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Data Assimilation in Different Models of Complexity for Deglaciation

Climate and Earth system models are widely used to evaluate the impact of anthropogenic emissions on future climate. The models are clearly unrivaled in their ability to simulate a broad range of large-scale phenomena on seasonal to decadal time scales. However, the reliability of models to simulate climate variability on multidecadal and longer time scales requires additional evaluation. Climate records derived from paleoenvironmental parameters facilitate the testing of models out of the “comfort zone of present-day climate (Lohmann et al., 2020).

The fundamental idea behind paleoclimate data assimilation (PDA) is to constrain a climate model trajectory using proxy data and an observation operator (e.g., a forward model) and consequently optimally estimate past climate. It is also possible to quantitatively estimate uncertainties of proxies and simulations. Although the PDA and regular data assimilation root in the same statistical theory, the PDA has some specific characteristics. First, PDA observations, including proxies and proxy-based reconstructions, are time-averaged and continuous in time. Second, Long-term integration is an important feature in PDA. The target of PDA is to reconstruct interannual, decadal or centennial climate change over hundreds of years or longer. Therefore, PDA requires high computing performance and is more time consuming than the regular data assimilation. Third, initial conditions have minor impacts on the PDA results because the effects of initial conditions will slowly attenuate in time due to the chaotic nature of the atmosphere.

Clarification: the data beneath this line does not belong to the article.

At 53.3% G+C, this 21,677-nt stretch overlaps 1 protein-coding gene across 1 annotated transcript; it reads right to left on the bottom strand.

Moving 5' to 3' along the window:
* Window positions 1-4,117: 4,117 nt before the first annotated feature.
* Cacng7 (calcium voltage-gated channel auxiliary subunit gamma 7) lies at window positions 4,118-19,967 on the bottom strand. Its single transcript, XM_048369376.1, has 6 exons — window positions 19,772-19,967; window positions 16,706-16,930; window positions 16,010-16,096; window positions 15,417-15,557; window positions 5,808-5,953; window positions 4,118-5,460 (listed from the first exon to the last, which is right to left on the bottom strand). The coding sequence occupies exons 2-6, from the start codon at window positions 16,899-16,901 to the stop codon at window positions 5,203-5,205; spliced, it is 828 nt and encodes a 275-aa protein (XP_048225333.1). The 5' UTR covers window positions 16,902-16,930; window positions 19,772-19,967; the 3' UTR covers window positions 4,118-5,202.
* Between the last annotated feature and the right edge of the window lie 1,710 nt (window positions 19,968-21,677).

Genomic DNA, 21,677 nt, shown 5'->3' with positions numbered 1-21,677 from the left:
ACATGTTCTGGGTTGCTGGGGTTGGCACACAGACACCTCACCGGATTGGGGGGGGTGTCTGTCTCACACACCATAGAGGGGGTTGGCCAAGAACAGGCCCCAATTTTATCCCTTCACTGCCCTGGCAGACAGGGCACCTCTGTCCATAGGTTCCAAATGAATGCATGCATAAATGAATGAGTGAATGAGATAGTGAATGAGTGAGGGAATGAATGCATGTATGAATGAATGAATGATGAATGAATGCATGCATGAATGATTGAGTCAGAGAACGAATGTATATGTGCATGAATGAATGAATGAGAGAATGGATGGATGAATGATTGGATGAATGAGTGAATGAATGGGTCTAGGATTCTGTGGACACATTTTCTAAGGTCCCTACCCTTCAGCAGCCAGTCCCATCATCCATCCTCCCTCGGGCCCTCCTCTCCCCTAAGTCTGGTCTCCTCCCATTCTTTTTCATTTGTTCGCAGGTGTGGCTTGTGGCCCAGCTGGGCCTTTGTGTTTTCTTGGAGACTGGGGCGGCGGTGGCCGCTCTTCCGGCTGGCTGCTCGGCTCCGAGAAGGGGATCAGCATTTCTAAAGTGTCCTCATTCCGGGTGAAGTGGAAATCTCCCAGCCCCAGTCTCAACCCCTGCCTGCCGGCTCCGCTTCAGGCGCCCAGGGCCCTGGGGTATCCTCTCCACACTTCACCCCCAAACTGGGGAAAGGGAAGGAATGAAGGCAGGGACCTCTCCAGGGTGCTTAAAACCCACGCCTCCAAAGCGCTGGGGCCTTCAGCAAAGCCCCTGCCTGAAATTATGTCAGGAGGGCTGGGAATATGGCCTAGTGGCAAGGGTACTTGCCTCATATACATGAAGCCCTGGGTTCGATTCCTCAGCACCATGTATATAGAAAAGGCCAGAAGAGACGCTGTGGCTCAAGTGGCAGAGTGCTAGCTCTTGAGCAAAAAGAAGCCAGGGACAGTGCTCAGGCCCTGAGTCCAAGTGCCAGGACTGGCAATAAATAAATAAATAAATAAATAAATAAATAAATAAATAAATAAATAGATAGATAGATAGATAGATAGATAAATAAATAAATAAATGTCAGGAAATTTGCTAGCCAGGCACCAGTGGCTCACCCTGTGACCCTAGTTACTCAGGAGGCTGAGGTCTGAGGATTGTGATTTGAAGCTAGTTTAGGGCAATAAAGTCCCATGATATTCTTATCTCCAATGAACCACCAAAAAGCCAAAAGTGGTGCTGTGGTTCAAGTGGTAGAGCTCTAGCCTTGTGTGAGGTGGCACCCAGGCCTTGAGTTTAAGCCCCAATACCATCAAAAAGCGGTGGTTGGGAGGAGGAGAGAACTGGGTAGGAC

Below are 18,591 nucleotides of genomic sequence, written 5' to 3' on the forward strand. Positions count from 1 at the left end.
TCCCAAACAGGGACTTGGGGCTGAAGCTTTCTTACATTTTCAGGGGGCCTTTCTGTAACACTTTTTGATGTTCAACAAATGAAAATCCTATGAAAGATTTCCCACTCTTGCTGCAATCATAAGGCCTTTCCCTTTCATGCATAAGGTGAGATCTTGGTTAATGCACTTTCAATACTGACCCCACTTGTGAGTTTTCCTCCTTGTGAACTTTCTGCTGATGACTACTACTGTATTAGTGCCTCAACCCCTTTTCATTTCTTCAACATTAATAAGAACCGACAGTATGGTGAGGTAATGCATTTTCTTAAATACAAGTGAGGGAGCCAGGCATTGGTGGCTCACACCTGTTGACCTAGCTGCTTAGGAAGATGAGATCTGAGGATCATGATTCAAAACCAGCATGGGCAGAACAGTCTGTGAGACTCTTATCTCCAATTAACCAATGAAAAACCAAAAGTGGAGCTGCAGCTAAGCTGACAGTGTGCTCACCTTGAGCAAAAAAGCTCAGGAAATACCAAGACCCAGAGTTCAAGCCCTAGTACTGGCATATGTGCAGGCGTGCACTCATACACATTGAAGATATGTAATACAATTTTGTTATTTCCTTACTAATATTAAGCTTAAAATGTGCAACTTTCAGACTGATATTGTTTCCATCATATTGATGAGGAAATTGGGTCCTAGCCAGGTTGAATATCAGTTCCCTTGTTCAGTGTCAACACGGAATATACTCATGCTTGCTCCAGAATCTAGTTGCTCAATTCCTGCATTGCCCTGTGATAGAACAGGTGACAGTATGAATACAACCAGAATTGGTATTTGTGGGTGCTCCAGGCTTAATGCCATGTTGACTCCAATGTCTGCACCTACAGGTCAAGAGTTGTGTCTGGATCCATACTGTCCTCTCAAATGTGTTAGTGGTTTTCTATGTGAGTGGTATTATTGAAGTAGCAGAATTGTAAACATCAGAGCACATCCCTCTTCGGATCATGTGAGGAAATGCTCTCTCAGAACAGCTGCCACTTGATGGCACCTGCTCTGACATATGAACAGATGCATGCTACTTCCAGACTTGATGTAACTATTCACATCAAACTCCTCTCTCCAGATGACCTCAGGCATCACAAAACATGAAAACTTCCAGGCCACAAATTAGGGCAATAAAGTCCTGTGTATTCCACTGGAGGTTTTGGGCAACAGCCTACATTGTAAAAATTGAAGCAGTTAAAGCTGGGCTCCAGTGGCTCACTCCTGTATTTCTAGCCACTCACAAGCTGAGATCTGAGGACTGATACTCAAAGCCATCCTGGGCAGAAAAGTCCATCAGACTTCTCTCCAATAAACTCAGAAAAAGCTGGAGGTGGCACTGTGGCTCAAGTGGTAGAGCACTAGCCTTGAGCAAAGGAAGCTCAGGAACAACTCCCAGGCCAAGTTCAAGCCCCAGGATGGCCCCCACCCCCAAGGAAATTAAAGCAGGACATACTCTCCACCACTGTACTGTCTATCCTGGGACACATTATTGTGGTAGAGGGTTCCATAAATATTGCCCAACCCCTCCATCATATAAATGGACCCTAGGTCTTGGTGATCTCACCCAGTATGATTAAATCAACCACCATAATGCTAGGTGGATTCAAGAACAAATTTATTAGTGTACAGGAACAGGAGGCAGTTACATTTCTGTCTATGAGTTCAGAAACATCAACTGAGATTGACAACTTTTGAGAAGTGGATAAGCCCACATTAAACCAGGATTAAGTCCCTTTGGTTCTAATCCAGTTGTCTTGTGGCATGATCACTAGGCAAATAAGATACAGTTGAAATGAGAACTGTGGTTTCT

Considering the importance of climate models with different complexity and based on the information above, this PhD project aims to apply a suitable Ensemble Kalman Filter (EnKF) data assimilation method (Kalman, 1960; Nerger and Hiller, 2013) over the last 22ka years using three climate system models of different complexity. In order to obtain this goal, the project is divided into three phases:

• Applying data assimilation using a two-dimensional energy balance model for the last deglaciation
• An earth system model of intermediate complexity is employed using PDA to reconstruct the last deglaciation
• Running a data assimilation system using a coupled general circulation model for time slices

In all phases, proxy-based temperature data sets are used as observations in the PDA systems. Moreover, the EnKF algorithms will be executed utilizing Parallel Data Assimilation Framework (PDAF) (Nerger and Hilller, 2005).

Kalman, R. E., 1960: A New Approach to Linear Filtering and Prediction Problems. ASME. J. Basic Eng. 82(1), 35–45. https://doi.org/10.1115/1.3662552

Lohmann, G., M. Butzin, N. Eissner, X. Shi, C. Stepanek, 2020: Abrupt climate and weather changes across timescales. Paleoceanography and Paleoclimatology 35 (9), e2019PA003782, DOI:10.1029/2019PA003782, https://agupubs.onlinelibrary.wiley.com/doi/full/10.1029/2019PA003782

Nerger, L., W. Hiller, 2013: Software for Ensemble-based DA Systems – Implementation and Scalability. Computers and Geosciences 55 (2013) 110-118, https://www.sciencedirect.com/science/article/pii/S0098300412001215